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How does behaviour develop?

All behaviors, talents and personality traits are the products of both types of factors, biological and social, hereditary and cultural physiological and environment. The body develops according to a program establish by the genes. The only way that hereditary can influence personality and behavior is through its effects on our bodies. For example having a male or female body certainly influence our behavior and affect the way we are treated by other people.

Behavior does not exist in a vacuum, nor do our thoughts and emotions. Our actions are provoked, informed and guided by events occurring in the environment, and we think about – and have feelings about – what is happening there. 

Studies show that interaction between hereditary and environment factors – between nature and nurture – begin very early in life, environmental stimulation does not begin at birth. Fetuses feel the movement of their mother’s bodies and hear sounds. After they are born, infants receive much environmental stimulation when they are nursed. This stimulation contributes to normal development. Interaction between genes and environment begins to occur early in development and undoubtly throughout the life span. 

Our senses are the means by which we experience the world, everything we learn is directed by sense organs and transmitted to our brains by sensory nerves. Without sensory input a human brain would be utterly useless; it would learn nothing, think no thoughts, have no experiences and control no behaviors.

Behaviors are selected, behaviors that produce favorable consequences are repeated, but those that produce unfavorable consequences tend not to recur. In other words we learn from experience. As conditions change, new behaviors are learned and old ones eliminated.

Many events may cause us to react automatically. Habituation, learning not to respond to an event that occurs repeatedly is the simplest form of learning. It permits us to get more important things done and to remain relatively free from distraction by petty events.

Classical conditioning involves learning about the conditions that predict that an event with some personal significance will occur. Many of our behaviors have been acquired through this learning.

Instrumental conditioning provides a way for a response to be either strengthened or weakened by its consequences. That is, the consequences of a response can either reinforce or punish the response. 

Behaviors are guided by stimuli as well as reinforced or punished by them. Discrimination involves the detection of essential difference between stimuli or between situations so that responding occurs only when appropriate.

A stimulus that increases the probability of a response that precedes it is called a reinforcing stimulus.

Punishment refers to a decrease in the probability of a response caused by the stimulus that follows it. Sometimes the contingency between response and reinforcement no longer exists. In that case continuing to respond would be unproductive. The response will be extinguished.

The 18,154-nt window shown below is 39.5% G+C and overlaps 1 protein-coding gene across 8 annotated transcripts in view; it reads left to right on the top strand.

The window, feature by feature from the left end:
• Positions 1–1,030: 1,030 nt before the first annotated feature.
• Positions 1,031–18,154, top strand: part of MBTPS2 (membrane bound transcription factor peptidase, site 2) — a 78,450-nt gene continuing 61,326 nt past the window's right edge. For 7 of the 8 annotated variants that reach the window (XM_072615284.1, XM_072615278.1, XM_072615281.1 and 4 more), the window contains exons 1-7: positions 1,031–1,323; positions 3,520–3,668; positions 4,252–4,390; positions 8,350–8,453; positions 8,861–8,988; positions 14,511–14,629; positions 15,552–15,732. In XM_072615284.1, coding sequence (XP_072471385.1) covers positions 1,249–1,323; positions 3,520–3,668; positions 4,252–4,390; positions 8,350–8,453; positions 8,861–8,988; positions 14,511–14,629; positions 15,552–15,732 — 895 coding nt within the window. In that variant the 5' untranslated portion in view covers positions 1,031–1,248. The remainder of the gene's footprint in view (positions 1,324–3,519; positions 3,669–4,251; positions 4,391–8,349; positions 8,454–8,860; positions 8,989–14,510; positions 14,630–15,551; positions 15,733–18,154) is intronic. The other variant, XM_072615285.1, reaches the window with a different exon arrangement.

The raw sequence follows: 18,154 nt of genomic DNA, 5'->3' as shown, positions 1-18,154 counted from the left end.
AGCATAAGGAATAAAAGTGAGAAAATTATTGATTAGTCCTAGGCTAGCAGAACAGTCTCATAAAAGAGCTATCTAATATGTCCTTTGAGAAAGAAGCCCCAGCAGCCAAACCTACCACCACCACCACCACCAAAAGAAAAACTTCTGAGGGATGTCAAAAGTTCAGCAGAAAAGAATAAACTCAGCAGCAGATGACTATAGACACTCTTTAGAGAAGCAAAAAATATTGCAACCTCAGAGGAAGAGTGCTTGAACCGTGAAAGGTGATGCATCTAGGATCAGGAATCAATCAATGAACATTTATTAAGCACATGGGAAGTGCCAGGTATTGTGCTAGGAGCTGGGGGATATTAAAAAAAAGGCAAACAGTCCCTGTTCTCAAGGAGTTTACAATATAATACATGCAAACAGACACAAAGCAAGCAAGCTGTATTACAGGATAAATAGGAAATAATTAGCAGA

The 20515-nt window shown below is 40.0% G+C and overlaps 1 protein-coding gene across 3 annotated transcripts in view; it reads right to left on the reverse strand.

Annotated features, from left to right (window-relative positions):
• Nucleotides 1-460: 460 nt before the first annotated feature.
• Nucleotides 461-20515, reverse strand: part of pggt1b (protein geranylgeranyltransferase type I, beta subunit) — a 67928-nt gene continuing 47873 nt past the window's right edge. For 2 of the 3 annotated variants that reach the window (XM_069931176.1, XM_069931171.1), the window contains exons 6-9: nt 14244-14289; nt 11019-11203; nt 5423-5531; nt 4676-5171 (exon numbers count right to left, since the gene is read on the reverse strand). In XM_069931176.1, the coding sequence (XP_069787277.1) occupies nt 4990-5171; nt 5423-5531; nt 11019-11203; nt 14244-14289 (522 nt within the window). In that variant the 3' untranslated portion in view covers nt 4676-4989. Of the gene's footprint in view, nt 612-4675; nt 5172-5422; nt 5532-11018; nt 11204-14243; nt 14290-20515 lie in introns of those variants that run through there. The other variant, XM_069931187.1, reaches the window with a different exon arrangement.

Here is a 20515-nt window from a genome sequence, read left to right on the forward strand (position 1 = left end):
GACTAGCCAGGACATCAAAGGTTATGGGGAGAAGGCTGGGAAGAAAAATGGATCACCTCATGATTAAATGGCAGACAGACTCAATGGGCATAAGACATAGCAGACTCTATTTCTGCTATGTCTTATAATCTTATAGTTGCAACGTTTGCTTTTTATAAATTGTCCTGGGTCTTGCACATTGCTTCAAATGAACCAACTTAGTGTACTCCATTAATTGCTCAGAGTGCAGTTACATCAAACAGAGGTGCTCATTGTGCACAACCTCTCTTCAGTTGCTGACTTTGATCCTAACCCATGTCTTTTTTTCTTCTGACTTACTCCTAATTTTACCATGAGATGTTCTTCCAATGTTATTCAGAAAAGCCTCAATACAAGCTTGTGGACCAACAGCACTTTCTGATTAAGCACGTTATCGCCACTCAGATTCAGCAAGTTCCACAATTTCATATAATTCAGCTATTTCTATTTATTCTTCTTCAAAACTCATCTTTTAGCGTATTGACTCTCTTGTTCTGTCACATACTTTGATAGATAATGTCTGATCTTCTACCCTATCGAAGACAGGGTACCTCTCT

Normally we learn about the consequences of our own behavior or about stimuli that directly affect us. But we can also learn by a less direct method, observing the behavior of others. We tend to imitate – and feel – the emotional responses of people we observe. We can also learn to modify and combine responses learned in another context to solve problems. 

Human life is characterized by growth and change. Genetically an infant has the potential to develop skills that coincide with the maturation of its nervous system. But in order for this potential to be realized, the infant’s environment must supply the opportunity to test and practice these skills. Infants have certain innate behaviors that help ensure that they receive the proper attention and stimulation from their caregivers at appropriate times. 

The first step in children’s cognitive development is learning that many events are contingent on their own behavior. This understanding occurs gradually and is controlled by the development of the nervous system and by increasingly complex interactions with the environment. Because babies are totally dependant upon their parents, the development of attachment between parent and infant is crucial to the infant’s survival. A baby has the innate ability to shape and reinforce the behavior of the parent.

Physical development as male or female is only one aspect of sexual development, social development is also important. A person’s sexual identity is an important part of his or her self-concept. Sex role are a collection of behaviors and rules related to these behaviors.

Moral behavior is behavior that conforms to a generally accepted set of rules. We may accept that fact that morality is extremely useful to human society.

Changes that accompany sexual maturation have a profound effect on young people’s behavior and self-concept. They become more sensitive about their appearance. During adolescence a person’s behavior and social role change dramatically. It is the transitional stage between childhood and adulthood.

Up to the time of young adulthood, human development can reasonable be described as a series of stages, a regular sequence of change that occur in most members of our species. However development in adulthood is much more variable and few generalizations will apply.


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